The wizards at McLaren Automotive made an interesting discovery during the lifespan of their 650S supercar: Many of the car's wealthy owners used it as a daily driver.
So, when it came time to follow up the 650S with the 710-hp 720S — the first time McLaren has replaced a car since the company was formed in 2010 — engineers had to accommodate some features that had nothing to do with blindingly fast performance.
For example, the midmounted, Ricardo-developed twin-turbo V-8 engine was lowered to provide more luggage space behind the seats. There is also more space around the driver and passenger, while visibility is improved by making the pillars slimmer.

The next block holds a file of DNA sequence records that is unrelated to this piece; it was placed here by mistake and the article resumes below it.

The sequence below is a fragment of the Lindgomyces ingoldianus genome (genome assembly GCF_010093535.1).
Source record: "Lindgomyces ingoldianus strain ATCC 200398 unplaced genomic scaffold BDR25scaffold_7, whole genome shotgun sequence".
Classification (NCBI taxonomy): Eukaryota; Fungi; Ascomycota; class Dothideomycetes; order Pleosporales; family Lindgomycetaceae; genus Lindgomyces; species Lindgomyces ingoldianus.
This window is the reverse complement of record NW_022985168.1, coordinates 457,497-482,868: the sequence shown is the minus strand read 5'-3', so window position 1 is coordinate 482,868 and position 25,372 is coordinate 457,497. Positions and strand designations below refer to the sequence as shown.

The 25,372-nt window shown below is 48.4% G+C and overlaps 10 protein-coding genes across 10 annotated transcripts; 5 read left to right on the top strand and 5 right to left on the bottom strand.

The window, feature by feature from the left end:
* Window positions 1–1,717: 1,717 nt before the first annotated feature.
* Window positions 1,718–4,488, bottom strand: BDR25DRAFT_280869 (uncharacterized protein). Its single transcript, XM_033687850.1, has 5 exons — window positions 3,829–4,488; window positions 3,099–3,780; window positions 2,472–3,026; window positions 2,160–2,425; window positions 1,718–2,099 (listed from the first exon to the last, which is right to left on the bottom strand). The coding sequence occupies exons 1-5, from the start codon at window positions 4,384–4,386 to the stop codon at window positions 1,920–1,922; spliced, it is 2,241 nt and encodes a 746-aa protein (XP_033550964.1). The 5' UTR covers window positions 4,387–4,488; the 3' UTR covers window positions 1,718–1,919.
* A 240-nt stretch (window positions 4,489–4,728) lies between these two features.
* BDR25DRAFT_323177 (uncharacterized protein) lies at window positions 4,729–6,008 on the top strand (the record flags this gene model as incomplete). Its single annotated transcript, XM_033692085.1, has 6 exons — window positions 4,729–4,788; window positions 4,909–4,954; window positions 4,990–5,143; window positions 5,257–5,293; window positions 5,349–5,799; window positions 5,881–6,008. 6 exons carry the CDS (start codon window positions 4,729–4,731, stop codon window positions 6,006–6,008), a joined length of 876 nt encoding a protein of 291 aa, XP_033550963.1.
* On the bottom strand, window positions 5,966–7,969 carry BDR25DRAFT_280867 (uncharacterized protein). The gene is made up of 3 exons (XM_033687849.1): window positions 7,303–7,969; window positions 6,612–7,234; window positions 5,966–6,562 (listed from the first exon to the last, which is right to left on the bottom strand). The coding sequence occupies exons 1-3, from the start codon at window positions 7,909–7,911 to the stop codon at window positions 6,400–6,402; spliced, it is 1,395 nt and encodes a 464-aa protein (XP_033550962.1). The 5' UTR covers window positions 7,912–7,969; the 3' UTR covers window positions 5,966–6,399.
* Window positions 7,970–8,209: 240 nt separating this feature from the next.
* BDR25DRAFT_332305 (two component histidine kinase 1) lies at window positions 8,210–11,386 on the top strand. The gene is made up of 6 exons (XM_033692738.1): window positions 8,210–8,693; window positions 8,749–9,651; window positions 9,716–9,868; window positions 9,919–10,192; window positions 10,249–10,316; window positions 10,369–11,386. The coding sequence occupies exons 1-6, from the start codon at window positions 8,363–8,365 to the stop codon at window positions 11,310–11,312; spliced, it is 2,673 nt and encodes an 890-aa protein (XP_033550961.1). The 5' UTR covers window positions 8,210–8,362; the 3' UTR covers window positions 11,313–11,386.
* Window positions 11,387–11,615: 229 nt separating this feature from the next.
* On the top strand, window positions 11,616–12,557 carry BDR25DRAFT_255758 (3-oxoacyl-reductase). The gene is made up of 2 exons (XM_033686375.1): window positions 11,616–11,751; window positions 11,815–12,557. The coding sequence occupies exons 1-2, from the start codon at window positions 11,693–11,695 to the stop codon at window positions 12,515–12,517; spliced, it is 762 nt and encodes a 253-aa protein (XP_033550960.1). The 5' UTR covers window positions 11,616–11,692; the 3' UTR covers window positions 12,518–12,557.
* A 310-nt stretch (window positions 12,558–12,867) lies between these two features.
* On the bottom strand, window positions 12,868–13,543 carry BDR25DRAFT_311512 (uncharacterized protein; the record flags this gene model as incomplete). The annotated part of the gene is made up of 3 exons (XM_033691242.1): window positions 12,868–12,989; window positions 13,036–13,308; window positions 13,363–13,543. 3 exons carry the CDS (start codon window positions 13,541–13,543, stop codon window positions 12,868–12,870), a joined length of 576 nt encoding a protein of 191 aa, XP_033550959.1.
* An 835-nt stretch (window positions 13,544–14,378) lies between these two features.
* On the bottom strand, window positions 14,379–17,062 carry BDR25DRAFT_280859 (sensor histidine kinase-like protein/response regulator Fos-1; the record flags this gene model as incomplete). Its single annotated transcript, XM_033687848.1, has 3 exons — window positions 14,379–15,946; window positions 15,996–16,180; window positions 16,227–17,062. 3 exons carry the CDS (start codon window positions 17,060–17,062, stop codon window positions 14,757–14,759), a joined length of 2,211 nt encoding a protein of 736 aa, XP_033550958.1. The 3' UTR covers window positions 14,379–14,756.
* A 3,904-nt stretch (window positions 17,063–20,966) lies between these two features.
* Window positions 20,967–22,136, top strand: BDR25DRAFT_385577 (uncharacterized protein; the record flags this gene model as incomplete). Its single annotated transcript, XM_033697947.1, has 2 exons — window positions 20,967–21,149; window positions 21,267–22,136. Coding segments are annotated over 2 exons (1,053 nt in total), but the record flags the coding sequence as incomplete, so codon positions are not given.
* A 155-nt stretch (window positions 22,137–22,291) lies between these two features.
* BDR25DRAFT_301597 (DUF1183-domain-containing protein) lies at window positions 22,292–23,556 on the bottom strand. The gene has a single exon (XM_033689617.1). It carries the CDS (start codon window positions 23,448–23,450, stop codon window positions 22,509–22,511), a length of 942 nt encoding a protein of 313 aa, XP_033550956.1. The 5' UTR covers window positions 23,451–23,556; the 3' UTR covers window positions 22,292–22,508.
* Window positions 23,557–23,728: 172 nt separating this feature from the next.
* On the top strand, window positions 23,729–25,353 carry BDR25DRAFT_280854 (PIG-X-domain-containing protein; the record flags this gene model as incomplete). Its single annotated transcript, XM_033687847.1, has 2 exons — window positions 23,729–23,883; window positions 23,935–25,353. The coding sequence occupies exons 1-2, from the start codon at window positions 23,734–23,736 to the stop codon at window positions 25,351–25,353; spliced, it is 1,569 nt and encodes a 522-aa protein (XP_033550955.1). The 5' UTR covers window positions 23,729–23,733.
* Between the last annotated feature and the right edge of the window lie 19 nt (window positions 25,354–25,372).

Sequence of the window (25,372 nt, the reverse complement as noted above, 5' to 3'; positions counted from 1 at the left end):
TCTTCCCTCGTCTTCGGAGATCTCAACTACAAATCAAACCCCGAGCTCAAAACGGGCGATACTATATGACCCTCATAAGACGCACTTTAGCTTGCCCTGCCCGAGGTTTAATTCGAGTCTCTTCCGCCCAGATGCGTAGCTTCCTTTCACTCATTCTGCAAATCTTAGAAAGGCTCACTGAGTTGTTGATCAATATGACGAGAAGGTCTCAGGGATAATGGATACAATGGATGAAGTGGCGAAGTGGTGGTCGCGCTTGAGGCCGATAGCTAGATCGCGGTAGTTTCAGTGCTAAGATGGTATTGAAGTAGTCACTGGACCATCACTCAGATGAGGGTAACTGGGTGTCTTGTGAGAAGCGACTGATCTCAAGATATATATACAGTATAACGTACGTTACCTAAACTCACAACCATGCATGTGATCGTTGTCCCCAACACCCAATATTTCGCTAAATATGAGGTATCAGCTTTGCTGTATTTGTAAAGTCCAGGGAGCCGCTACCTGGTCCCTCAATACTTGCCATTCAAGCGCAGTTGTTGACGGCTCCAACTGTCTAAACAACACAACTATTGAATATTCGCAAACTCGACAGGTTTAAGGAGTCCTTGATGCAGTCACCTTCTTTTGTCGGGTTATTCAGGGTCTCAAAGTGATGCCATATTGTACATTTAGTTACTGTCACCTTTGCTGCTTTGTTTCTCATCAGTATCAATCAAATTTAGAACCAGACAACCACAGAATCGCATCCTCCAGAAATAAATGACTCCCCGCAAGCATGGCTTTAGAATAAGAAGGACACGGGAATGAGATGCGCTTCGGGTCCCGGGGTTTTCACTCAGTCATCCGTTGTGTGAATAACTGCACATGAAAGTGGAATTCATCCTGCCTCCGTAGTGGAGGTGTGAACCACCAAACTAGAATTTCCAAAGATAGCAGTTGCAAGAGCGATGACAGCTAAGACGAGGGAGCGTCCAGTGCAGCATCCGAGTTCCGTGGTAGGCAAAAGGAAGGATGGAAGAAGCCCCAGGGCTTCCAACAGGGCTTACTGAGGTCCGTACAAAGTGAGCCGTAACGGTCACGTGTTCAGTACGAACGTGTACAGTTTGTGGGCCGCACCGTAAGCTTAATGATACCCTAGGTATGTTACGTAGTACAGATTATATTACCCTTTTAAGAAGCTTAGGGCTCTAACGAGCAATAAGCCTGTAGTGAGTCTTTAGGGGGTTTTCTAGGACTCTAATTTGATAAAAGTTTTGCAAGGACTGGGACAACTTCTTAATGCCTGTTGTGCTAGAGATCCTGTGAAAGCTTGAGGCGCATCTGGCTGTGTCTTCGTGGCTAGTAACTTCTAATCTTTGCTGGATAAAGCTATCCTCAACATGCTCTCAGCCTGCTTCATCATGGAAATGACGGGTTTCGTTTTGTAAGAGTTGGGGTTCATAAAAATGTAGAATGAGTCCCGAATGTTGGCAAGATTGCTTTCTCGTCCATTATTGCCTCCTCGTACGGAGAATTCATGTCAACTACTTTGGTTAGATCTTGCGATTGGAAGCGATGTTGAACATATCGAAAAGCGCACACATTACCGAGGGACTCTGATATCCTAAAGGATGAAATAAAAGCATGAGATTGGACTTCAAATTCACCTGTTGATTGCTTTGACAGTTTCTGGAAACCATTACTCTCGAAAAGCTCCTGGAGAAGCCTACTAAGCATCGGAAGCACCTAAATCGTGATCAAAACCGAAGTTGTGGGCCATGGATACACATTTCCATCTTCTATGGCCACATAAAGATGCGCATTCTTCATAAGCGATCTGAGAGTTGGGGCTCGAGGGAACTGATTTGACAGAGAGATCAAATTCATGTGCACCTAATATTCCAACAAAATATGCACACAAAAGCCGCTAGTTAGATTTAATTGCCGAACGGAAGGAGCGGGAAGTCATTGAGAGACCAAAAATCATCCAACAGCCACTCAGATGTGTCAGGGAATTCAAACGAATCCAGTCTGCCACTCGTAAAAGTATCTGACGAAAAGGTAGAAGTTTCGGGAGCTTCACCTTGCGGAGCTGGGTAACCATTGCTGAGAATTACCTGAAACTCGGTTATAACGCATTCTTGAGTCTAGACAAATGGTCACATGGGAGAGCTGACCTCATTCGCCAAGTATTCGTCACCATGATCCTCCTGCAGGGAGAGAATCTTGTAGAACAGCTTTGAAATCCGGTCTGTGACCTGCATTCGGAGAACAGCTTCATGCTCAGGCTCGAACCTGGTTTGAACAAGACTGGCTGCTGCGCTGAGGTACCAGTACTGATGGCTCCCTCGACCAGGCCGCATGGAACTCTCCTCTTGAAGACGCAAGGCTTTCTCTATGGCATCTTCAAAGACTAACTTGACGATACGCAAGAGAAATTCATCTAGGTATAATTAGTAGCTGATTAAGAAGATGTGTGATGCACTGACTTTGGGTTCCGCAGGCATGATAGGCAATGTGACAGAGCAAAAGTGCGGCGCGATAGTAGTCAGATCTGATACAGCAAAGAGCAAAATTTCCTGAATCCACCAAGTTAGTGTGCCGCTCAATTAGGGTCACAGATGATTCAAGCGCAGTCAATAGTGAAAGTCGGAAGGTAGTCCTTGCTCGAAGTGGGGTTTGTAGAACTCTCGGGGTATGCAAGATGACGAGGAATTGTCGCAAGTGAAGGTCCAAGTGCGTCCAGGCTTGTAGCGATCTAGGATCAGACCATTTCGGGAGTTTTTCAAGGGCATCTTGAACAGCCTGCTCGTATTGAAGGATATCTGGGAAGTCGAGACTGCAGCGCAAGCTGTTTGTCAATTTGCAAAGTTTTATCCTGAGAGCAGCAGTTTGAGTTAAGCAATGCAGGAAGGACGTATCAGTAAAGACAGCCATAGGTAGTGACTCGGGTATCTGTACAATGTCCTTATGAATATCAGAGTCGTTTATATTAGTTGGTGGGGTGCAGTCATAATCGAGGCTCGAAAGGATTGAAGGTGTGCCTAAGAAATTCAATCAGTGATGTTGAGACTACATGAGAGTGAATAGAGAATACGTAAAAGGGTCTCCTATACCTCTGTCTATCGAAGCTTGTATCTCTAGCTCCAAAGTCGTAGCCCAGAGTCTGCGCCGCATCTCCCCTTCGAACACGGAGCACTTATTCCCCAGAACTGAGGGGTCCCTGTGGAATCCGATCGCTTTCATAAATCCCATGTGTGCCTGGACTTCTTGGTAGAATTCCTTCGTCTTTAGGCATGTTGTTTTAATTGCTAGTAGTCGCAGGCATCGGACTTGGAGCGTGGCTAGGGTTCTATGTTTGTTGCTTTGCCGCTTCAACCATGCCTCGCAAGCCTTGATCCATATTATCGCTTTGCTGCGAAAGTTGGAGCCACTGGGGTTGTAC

"We have been very successful in penetrating the petrolhead market," McLaren's global head of sales, Jolyon Nash, told Automotive News Europe. "Now our challenge is to broaden our appeal to those who buy for other reasons."
For sure, McLaren didn't exactly become preoccupied with the practical on the 720S, which starts at £208,600 ($293,000). Still missing are any camera- or radar-activated semiautonomous safety features such as adaptive cruise control.
McLaren spokesman Wayne Bruce said: "Our customers are just not asking for that."